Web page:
Of all the engines that have been produced by automobile manufacturers over the years, few production designs have achieved the legendary status of the Chrysler Hemi. And even though General Motors introduced overhead valve V-8s two years before Chrysler, when the big Hemi hit the showrooms, with a conservatively advertised 180 horsepower, it caught the attention of performance enthusiasts nationwide. It wasn't long before these engines were making their presence known in virtually every competitive setting from LeMans to Bonneville, NASCAR to NHRA. Even today drag racing's Top Fuel and Funny Car engines can trace their lineage to the Chrysler hemi.

During its production run from '51 to '58, Chrysler Hemis were produced in three displacements, 331, 354 and 392 cubic inches. And while all of them have been popular, it stands to reason the later, larger displacement versions are more sought after. However, that doesn't mean the early engines should be overlooked, and they often are.

What's the Difference?
There are a number of features that distinguish the various Chrysler Hemis from one another. Over the years the bore and stroke, deck height, connecting rod lengths, and crank journal diameters changed, but the most obvious difference can be found at the back of the blocks. The '51-53 331 engines are unique; they had an unusually long extension to house the fluid coupling for Chrysler's infamous Fluid Drive--that is the stumbling block when using one of these engines, but it doesn't have to be.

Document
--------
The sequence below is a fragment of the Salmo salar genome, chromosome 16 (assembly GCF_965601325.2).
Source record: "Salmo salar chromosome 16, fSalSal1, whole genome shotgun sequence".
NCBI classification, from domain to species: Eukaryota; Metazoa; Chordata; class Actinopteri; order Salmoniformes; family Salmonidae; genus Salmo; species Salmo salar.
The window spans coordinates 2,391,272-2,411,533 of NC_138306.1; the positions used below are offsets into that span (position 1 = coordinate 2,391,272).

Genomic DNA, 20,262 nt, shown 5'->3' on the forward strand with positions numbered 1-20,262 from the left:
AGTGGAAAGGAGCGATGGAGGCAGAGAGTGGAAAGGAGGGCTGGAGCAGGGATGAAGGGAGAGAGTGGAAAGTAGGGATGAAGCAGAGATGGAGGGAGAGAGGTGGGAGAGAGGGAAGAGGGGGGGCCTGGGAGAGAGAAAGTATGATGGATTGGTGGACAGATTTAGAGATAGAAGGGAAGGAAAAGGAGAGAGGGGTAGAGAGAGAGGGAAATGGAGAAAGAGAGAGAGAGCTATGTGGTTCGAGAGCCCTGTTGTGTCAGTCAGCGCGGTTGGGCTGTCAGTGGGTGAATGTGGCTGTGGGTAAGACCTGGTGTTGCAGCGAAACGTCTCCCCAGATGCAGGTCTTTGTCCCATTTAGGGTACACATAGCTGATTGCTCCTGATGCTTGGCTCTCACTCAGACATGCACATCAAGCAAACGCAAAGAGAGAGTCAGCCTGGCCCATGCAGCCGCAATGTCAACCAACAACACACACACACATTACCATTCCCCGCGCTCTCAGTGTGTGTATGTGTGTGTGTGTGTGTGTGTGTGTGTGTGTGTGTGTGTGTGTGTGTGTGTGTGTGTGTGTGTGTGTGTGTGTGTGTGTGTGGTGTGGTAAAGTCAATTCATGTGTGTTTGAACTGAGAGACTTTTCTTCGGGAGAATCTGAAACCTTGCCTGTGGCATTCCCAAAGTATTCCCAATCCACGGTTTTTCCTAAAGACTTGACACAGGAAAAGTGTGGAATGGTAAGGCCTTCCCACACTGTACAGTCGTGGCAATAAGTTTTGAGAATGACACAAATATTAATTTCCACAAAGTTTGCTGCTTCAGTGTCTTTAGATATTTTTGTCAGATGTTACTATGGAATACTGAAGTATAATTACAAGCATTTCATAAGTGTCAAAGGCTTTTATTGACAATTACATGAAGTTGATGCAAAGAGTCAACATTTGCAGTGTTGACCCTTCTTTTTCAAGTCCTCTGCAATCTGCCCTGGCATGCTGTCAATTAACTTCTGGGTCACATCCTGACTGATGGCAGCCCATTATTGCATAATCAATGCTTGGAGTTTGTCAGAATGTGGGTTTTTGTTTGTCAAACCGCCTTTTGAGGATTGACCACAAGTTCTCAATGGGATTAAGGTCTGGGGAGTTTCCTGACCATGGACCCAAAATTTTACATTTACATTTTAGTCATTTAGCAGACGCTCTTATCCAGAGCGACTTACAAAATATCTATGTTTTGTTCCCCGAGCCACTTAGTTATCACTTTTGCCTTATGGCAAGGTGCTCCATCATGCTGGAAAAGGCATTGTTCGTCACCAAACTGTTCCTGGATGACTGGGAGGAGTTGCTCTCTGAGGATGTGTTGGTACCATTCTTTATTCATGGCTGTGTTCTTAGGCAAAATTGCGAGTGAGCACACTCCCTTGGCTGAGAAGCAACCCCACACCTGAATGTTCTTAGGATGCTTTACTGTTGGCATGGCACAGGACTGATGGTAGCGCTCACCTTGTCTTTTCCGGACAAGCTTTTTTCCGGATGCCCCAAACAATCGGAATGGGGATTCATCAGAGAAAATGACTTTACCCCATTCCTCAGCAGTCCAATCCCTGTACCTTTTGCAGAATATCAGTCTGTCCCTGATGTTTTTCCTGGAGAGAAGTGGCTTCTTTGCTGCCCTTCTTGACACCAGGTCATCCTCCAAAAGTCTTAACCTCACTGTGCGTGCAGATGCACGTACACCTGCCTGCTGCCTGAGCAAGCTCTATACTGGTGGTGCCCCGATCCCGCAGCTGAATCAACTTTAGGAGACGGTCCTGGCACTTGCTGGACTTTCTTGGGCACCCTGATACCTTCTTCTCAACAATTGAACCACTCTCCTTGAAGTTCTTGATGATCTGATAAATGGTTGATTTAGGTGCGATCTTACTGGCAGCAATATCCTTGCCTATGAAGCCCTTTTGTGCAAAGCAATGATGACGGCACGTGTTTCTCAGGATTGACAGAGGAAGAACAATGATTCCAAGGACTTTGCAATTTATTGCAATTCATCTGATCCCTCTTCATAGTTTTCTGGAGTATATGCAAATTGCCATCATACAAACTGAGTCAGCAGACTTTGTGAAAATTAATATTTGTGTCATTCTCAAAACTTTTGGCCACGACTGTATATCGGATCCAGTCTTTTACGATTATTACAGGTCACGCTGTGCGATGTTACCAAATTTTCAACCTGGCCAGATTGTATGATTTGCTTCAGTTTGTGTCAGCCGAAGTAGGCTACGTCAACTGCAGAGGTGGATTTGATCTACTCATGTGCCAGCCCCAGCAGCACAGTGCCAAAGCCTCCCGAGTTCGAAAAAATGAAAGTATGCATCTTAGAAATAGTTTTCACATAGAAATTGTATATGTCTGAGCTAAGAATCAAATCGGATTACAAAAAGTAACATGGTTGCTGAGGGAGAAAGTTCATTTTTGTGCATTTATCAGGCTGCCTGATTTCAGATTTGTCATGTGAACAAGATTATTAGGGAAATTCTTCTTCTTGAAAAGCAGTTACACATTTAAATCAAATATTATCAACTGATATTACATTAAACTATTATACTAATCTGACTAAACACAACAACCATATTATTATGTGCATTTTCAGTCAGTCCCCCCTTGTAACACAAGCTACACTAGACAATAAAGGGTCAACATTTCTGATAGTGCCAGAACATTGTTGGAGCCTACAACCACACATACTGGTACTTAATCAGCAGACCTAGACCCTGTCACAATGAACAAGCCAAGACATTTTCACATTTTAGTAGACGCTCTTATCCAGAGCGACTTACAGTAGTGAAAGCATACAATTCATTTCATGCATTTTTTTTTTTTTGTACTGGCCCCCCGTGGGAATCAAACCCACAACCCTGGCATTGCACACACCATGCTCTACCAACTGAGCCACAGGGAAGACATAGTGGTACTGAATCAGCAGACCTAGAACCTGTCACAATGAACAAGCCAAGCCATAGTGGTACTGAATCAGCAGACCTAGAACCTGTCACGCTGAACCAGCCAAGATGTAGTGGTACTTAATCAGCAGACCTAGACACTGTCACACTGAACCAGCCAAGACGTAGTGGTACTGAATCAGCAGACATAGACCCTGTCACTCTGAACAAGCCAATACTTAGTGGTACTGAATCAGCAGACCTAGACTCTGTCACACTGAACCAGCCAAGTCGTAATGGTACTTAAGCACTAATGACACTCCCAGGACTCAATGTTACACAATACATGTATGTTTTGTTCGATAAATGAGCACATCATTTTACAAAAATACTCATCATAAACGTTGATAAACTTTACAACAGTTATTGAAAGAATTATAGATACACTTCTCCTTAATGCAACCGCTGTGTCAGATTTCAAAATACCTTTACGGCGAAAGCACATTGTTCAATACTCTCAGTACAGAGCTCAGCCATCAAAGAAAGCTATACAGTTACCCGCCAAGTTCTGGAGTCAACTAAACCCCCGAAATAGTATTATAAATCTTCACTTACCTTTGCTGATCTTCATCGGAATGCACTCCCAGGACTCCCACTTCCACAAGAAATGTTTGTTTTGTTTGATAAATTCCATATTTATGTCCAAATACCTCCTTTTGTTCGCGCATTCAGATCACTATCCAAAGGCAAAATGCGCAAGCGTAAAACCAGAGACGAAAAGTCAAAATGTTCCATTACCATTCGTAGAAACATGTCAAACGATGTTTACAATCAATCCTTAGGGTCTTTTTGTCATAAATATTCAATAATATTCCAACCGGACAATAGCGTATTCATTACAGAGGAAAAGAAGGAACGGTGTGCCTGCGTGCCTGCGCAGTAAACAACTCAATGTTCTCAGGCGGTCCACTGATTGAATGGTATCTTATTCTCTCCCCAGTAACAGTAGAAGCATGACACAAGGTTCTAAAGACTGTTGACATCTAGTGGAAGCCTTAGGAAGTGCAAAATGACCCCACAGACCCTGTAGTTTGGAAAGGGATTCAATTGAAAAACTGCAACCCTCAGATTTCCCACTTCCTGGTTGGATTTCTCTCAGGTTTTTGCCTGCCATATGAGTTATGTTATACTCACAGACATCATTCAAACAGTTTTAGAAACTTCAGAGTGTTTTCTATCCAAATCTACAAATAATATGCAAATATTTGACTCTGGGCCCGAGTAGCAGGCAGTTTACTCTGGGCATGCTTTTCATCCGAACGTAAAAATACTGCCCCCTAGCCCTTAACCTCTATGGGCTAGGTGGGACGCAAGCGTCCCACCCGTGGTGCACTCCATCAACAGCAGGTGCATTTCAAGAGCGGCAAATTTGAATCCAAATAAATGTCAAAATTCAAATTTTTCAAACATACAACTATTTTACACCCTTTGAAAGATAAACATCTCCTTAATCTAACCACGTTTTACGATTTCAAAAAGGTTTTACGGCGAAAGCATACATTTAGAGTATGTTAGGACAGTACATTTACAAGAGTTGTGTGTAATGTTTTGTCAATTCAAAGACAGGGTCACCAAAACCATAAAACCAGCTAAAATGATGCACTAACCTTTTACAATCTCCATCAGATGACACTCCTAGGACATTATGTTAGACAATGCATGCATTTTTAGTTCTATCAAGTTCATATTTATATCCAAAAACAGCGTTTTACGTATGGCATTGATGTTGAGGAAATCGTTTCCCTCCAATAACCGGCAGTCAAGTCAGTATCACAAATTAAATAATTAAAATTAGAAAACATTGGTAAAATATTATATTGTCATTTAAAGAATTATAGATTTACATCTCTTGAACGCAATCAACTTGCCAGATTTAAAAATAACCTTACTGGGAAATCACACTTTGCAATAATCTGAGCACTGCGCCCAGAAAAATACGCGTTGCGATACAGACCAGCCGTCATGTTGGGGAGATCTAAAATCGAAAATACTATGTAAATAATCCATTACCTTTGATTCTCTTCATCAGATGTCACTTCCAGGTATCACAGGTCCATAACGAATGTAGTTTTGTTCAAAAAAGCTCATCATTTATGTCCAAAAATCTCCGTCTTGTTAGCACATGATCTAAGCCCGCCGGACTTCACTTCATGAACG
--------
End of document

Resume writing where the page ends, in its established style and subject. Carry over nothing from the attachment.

Oddly enough, due to the distance from the crankshaft flange to the transmission mounting surface, adapting a variety of manual transmissions to the 331 was relatively simple. A number of companies offered adapters, which were little more than flat plates drilled with the appropriate holes to bolt Ford, Chevy, Packard, Cad, LaSalle, and other manual transmissions to these blocks. Normally these adapters included a special pilot bushing (or a pilot bushing adapter) so that by using a Chrysler flywheel, pressure plate, and the appropriately splined friction disc for the transmission involved, gearbox swaps were a snap.

While the supply of Packard and Cad LaSalle transmissions and adapters may have dried up, there are still plenty of Chevy four-speeds around (not to mention five- and six-speeds). The adapters to join them to early Chryslers are readily available too. Hot Heads has new, improved transmission and pilot bushing adapters as well as flywheels and clutch assemblies to accomplish the task. And for those who want a contemporary Torqueflite behind '51-53 Hemis, they'll be introducing an adapter for that combination soon. Stick or automatic, the extended bellhousing problem is now easily resolved.